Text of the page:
Parasitism in ants has attracted the attention of numerous scientists in the last two centuries (see the numerous publications on this topic by authors like E. W. Janson, A. Forel, C. Janet, E. Wasmann, H. Viehmeyer, J.-J. Kieffer, K. Escherich, W. M. Wheeler, H. St. J. K. Donisthorpe, W. M. Mann, C. Rettenmeyer, E. O. Wilson, B. Hölldobler, D. Kistner, U. Maschwitz, and P. Schmid-Hempel among others). Since the synthesis of Kistner in 1982 [1] and of Schmid-Hempel in 1998 [2], only one complete review has been published [3] (but see also [4] for social parasites) and, in spite of the accumulation of much information in the last decades, this meaningful topic has not been brought together in a specific issue for a long time. This special issue, of course, cannot cover all possible ant parasites, but it examines a wide range of species: viruses, bacteria, fungi, nematodes, silverfishes, flies, butterflies, beetles, spiders, wasps, and ants themselves. It is divided into two main sections: (1) behavioral and ecological aspects of parasitism, in which existing associations are reviewed and discussed, some new associations are described, and some concepts are reanalyzed in a more up-to-date integrative vision; (2) infection, impact on ants and biological control, in which particular effort has been made to provide both an analytical review of the experimental material actually available and a proposal of guidelines for future research on the topic.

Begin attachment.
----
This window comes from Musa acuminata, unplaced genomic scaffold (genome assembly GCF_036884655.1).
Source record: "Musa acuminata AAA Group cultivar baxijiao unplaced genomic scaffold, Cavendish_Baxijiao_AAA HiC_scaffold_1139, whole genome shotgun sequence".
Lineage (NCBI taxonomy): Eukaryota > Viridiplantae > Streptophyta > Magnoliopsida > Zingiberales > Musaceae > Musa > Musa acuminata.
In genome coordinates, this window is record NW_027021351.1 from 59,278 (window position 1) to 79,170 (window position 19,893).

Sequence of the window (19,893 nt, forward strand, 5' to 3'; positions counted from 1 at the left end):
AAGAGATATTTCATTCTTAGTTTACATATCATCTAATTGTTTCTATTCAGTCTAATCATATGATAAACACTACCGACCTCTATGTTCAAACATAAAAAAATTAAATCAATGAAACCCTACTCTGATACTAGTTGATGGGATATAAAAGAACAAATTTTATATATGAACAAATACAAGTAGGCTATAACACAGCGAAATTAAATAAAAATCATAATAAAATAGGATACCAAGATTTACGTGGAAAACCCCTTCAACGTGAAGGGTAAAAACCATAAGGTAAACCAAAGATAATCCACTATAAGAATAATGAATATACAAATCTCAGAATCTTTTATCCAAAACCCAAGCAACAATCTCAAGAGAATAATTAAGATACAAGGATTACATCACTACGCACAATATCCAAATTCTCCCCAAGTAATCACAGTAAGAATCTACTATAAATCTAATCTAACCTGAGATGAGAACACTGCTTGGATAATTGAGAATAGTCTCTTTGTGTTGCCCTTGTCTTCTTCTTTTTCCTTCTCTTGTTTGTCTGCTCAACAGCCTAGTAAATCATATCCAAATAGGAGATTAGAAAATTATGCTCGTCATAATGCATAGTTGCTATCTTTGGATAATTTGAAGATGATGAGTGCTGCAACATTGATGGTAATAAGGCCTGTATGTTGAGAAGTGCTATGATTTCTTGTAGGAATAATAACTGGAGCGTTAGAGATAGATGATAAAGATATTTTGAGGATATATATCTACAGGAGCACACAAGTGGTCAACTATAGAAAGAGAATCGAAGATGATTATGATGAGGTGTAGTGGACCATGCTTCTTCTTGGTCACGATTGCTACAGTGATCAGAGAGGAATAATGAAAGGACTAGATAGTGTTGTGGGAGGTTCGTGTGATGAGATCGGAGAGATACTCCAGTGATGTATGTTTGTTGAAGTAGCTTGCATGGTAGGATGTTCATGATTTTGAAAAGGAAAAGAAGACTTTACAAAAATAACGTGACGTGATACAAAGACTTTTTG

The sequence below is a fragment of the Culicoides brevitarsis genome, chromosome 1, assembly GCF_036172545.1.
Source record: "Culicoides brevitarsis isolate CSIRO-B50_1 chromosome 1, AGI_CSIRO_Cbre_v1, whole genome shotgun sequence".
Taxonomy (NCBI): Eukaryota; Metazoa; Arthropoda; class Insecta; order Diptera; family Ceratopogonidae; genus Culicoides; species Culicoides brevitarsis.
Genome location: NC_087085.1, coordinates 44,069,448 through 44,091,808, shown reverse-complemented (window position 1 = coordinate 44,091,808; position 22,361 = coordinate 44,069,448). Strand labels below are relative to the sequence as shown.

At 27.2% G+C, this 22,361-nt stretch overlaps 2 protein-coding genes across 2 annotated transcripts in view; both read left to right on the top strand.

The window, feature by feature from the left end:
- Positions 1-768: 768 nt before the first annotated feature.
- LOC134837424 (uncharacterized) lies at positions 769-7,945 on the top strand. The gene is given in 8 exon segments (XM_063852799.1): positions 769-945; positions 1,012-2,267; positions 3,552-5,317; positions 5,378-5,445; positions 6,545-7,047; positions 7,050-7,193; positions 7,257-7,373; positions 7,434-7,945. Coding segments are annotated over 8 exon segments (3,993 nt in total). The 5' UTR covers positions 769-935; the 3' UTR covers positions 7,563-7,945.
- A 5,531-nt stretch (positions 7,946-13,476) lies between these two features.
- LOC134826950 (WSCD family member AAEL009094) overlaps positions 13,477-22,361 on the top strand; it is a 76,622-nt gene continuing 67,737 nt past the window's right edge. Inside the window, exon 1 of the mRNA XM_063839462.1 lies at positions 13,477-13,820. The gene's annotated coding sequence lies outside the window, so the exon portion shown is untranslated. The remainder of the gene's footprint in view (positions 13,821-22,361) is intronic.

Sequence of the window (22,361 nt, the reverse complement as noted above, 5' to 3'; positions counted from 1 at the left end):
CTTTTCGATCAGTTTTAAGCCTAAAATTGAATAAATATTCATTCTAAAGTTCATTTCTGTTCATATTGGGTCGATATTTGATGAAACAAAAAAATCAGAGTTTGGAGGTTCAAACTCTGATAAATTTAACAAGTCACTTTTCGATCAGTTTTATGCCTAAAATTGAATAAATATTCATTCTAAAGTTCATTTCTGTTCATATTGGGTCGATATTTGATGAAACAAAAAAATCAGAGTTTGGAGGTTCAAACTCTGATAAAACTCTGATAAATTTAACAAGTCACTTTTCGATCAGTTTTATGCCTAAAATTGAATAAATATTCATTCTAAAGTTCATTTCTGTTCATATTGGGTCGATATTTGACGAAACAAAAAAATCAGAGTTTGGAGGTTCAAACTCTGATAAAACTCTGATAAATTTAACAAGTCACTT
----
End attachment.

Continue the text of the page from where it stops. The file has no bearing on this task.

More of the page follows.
Behavioral and Ecological Aspects of Parasitism

Numerous species take advantage of the supplies of other organisms and cleptobiosis, a quite common phenomenon among animals, also occurs at ants’ expenses. M. D. Breed et al. review concepts linked to food stealing in social insects, distinguishing cleptobiosis from some related phenomena, and place this knowledge in ecological and evolutionary contexts. In most cases, success in parasitizing ants depends largely on the degree of resemblance to the host, which varies considerably among the diverse mimetic parasites found in ant societies. Different morphological, behavioral, and/or chemical adaptations allow cleptoparasites to deceive ant defense mechanisms. Reviewing more especially the use of the terms that describe the chemical resemblance between the cuticular chemical profiles of parasites and that of their hosts, C. von Beeren et al. give an overview of cases concerning adaptive chemical resemblance and propose a terminology more consistent with that generally used in biology: “chemical crypsis” when the operator (the host) does not detect the mimic as a discrete entity and “chemical masquerade” when the operator detects the mimic but misidentifies it as an uninteresting entity.